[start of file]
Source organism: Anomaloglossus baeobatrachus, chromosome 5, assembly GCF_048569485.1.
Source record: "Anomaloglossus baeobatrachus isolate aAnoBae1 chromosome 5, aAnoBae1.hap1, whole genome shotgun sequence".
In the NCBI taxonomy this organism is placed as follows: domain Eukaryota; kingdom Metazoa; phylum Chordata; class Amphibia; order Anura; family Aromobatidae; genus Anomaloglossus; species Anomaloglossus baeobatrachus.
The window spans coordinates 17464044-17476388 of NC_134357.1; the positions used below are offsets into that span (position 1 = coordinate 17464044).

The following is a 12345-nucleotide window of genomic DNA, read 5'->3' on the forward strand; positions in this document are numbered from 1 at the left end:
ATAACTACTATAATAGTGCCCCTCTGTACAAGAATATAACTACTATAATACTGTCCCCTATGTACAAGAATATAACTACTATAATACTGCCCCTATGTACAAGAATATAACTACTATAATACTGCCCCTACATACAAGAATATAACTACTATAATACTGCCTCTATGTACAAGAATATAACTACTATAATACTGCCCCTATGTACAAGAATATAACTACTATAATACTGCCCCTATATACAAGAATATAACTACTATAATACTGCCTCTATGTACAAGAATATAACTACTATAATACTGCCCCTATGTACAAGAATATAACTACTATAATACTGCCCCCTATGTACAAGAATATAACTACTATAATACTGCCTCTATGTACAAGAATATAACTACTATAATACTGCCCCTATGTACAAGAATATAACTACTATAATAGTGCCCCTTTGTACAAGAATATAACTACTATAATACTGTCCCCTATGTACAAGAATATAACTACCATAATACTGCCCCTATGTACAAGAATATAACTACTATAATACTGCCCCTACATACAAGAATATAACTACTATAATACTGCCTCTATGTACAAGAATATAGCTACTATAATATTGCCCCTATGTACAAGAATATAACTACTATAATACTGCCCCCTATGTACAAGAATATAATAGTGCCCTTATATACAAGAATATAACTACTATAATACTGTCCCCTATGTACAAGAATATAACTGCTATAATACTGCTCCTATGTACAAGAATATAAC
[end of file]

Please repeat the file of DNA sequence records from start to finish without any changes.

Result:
Source organism: Anomaloglossus baeobatrachus, chromosome 5, assembly GCF_048569485.1.
Source record: "Anomaloglossus baeobatrachus isolate aAnoBae1 chromosome 5, aAnoBae1.hap1, whole genome shotgun sequence".
In the NCBI taxonomy this organism is placed as follows: domain Eukaryota; kingdom Metazoa; phylum Chordata; class Amphibia; order Anura; family Aromobatidae; genus Anomaloglossus; species Anomaloglossus baeobatrachus.
The window spans coordinates 17464044-17476388 of NC_134357.1; the positions used below are offsets into that span (position 1 = coordinate 17464044).

The following is a 12345-nucleotide window of genomic DNA, read 5'->3' on the forward strand; positions in this document are numbered from 1 at the left end:
ATAACTACTATAATAGTGCCCCTCTGTACAAGAATATAACTACTATAATACTGTCCCCTATGTACAAGAATATAACTACTATAATACTGCCCCTATGTACAAGAATATAACTACTATAATACTGCCCCTACATACAAGAATATAACTACTATAATACTGCCTCTATGTACAAGAATATAACTACTATAATACTGCCCCTATGTACAAGAATATAACTACTATAATACTGCCCCTATATACAAGAATATAACTACTATAATACTGCCTCTATGTACAAGAATATAACTACTATAATACTGCCCCTATGTACAAGAATATAACTACTATAATACTGCCCCCTATGTACAAGAATATAACTACTATAATACTGCCTCTATGTACAAGAATATAACTACTATAATACTGCCCCTATGTACAAGAATATAACTACTATAATAGTGCCCCTTTGTACAAGAATATAACTACTATAATACTGTCCCCTATGTACAAGAATATAACTACCATAATACTGCCCCTATGTACAAGAATATAACTACTATAATACTGCCCCTACATACAAGAATATAACTACTATAATACTGCCTCTATGTACAAGAATATAGCTACTATAATATTGCCCCTATGTACAAGAATATAACTACTATAATACTGCCCCCTATGTACAAGAATATAATAGTGCCCTTATATACAAGAATATAACTACTATAATACTGTCCCCTATGTACAAGAATATAACTGCTATAATACTGCTCCTATGTACAAGAATATAAC